Who are we?
A school of the Institut Mines-Télécom, Télécom Paris is the leading French school for generalist digital engineers. With its excellent teaching and research, Télécom Paris is at the heart of a unique innovation ecosystem based on the transversality of its training, its research departments and its business incubator.
A founding member of the Institut Polytechnique de Paris, Télécom Paris is positioned as an open-air laboratory for all the major technological and societal challenges.
Recent advances in computing and widespread access to massive digital information are leading to an unprecedented deployment of optimization algorithms in many domains (e.g. health\medicine, (cyber-) security, intelligent transport, predictive maintenance, etc.). Most of the algorithmic approaches developed over the last decade have mainly aimed to solve scaling issues, so as to be able to exploit Big Data in an exhaustive way.
The objective of the future researcher will be to develop numerical optimization in the service of the mathematics of frugal artificial intelligence.
First, the value of future algorithms increasingly depends on their frugality. In addition to the classic high accuracy objective, the imperative of efficiency in terms of energy consumption which translates into data, memory and time efficiency now takes a major place in many applications. Data-efficiency can be achieved by leveraging learning algorithms that reduce the necessary amount of training dataset by appropriate transfer from one task to another or by active learning. However for many tasks (e.g. natural language processing/computer vision / machine listening) an extremely large amount of data is still required to achieve very good performance. The memory and time efficiency can be obtained through the design of sparse models or by the design of online algorithms, with fast convergence rates and simple iterations.
Moreover, there is a need for studies at the interplay between artificial intelligence models and the optimization algorithms used to solve them. When data sets became bigger and bigger, this line of research showed that stochastic gradient methods were the most efficient to digest all this data. This came through theoretical studies involving complexity bounds from statistics and optimization together. A new challenge has emerged since then: data sets and models have become so large that training and using them requires an unprecedented use of computing power and this has a non negligible environmental impact. New models and algorithms taking into account their
environmental impact, together with traditional approximation, estimation and optimization errors, in a principled way, are still to be discovered.
Second, neural networks (or the technologies that make use of them such as variational auto-encoders, or GAN's) have introduced new problems in the community of numerical optimization. A certain number of these new problems require the minimization of cost functions on non-Euclidean spaces, such as functional spaces, manifolds, or even the space of probability measures. This new avenue requires revisiting the traditional approaches outside the Euclidean context in which they have been developed over the past twenty years. These new problems appear in at least three disciplinary fields at the heart of artificial intelligence: computational optimal transport, Monte Carlo methods and the optimization of neural networks. The problem of computational optimal transport arises, among others, in the case of generative models, where one seeks to generate samples faithfully to a certain data set, by approximating an optimal transport plan between a simple distribution and the data distribution. Monte Carlo methods are at the heart of stochastic optimization methods. Indeed, within the iterative algorithms used in artificial intelligence, it is crucial to construct smart approximations of certain non-computable integrals. Lastly, the optimization of neural networks is a central problem for the community and requires to set up various ways of reducing the computation time by quantization or sparsification of the computations (low-rank, sketching techniques). On a theoretical level, recent works provide intuitions on the global convergence of algorithms in neural networks. On the practical level, the search for sparse neural models is an essential problem regarding the portability and the frugality of the algorithms.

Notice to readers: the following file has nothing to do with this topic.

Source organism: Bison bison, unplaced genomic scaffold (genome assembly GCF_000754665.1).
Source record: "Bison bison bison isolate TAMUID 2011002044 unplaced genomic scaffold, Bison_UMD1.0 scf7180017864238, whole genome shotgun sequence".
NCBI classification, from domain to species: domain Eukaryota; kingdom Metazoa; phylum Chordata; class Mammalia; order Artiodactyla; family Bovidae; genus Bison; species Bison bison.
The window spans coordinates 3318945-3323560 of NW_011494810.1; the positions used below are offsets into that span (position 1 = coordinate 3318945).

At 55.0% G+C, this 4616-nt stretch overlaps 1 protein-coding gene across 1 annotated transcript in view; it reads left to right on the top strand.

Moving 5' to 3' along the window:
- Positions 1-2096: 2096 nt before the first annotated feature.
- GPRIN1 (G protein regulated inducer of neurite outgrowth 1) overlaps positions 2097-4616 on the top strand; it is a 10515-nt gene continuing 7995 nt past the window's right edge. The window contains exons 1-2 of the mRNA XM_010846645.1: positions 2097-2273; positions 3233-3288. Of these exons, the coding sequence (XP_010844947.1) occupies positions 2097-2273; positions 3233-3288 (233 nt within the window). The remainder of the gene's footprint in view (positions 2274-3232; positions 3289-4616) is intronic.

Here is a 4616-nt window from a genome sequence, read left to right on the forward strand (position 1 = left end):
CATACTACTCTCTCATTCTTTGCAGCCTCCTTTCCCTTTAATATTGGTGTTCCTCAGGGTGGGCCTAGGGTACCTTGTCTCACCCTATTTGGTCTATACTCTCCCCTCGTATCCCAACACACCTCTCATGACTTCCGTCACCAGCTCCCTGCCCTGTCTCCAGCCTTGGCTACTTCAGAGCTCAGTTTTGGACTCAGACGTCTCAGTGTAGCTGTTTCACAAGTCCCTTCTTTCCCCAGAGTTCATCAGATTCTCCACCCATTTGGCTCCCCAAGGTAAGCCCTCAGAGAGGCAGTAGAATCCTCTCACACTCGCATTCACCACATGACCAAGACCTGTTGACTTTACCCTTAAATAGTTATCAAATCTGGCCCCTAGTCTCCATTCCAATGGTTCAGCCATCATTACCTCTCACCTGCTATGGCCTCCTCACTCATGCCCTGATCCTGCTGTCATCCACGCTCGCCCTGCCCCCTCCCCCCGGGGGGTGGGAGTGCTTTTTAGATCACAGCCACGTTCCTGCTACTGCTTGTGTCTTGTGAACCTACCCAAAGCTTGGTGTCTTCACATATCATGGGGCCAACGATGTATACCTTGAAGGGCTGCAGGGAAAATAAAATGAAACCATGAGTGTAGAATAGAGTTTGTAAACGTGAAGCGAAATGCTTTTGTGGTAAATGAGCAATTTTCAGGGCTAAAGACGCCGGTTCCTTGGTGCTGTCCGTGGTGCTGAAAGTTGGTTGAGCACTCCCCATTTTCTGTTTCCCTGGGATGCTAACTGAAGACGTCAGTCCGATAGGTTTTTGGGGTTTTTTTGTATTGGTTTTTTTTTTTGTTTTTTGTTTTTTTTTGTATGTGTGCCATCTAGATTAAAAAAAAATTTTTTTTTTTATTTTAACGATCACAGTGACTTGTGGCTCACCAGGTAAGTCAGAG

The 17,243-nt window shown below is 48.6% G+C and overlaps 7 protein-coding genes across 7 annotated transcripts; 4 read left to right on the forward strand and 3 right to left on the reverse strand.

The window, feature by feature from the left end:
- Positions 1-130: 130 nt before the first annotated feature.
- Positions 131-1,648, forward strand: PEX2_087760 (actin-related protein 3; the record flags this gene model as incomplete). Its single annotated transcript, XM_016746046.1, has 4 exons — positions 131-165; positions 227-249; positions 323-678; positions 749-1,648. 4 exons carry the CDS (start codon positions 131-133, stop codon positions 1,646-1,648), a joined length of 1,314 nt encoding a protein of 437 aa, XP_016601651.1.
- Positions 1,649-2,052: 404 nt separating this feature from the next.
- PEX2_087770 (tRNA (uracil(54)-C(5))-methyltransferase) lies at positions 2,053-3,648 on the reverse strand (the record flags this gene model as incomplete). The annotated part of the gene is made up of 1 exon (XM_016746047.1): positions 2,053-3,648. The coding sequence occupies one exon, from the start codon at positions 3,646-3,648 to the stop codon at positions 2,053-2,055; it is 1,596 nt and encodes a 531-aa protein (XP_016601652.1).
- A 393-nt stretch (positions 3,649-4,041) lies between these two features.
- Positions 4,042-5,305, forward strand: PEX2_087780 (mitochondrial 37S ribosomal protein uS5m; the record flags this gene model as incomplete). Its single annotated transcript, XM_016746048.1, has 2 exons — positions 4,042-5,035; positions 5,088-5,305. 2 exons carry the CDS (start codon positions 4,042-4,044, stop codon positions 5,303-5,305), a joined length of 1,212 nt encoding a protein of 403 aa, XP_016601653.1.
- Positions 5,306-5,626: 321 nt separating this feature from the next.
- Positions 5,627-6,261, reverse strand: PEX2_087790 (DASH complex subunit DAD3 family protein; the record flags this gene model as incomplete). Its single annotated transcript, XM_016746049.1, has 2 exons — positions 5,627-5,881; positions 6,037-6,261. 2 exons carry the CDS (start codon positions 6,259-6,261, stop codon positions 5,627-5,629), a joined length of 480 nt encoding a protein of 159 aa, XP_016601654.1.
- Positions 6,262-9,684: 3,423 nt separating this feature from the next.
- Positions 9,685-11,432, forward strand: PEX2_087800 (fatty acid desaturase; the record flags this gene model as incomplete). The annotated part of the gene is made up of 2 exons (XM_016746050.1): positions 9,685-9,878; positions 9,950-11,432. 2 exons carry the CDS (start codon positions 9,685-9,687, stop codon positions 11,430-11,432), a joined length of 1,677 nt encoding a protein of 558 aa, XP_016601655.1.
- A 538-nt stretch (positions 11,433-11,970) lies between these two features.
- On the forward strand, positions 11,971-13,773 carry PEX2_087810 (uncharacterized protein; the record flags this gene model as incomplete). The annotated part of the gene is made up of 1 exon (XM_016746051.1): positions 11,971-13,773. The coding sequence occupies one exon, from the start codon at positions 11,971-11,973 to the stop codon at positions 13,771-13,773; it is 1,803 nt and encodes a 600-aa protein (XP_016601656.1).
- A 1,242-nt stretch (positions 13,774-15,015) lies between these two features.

Finally, the optimization problems encountered in neural networks being nondifferentiable and non-convex in nature, it is clear that a deep understanding of the geometry of non-convex and non differentiable functions is a key for the study and design of algorithms.
The Hi! Paris center has been founded to answer a need for cutting-edge research, ranging from fundamental research on methods for AI and data analytics, to business applications across all sectors and implications for society. This position fits completely into this approach and the professor recruited, though based in the S2A team of Télécom Paris, will take an active part in the center’s activities.
PREFERED SCIENTIFIC EXPERTISE
Main expertise :
• Numerical optimization
• Stochastic optimization
• Frugal artificial intelligence
Other expertise of interest :
• Monte Carlo methods
• Optimal transport
• Sequential learning, active learning
Required skills, experience, and knowledge:
Preferred skills, experience, and knowledge:
Other abilities and skills:
Applicants should submit a single PDF file that includes and using the following link:
Contact for further information:
The selection process consists of 4 steps:
ADDITIONAL INFORMATION :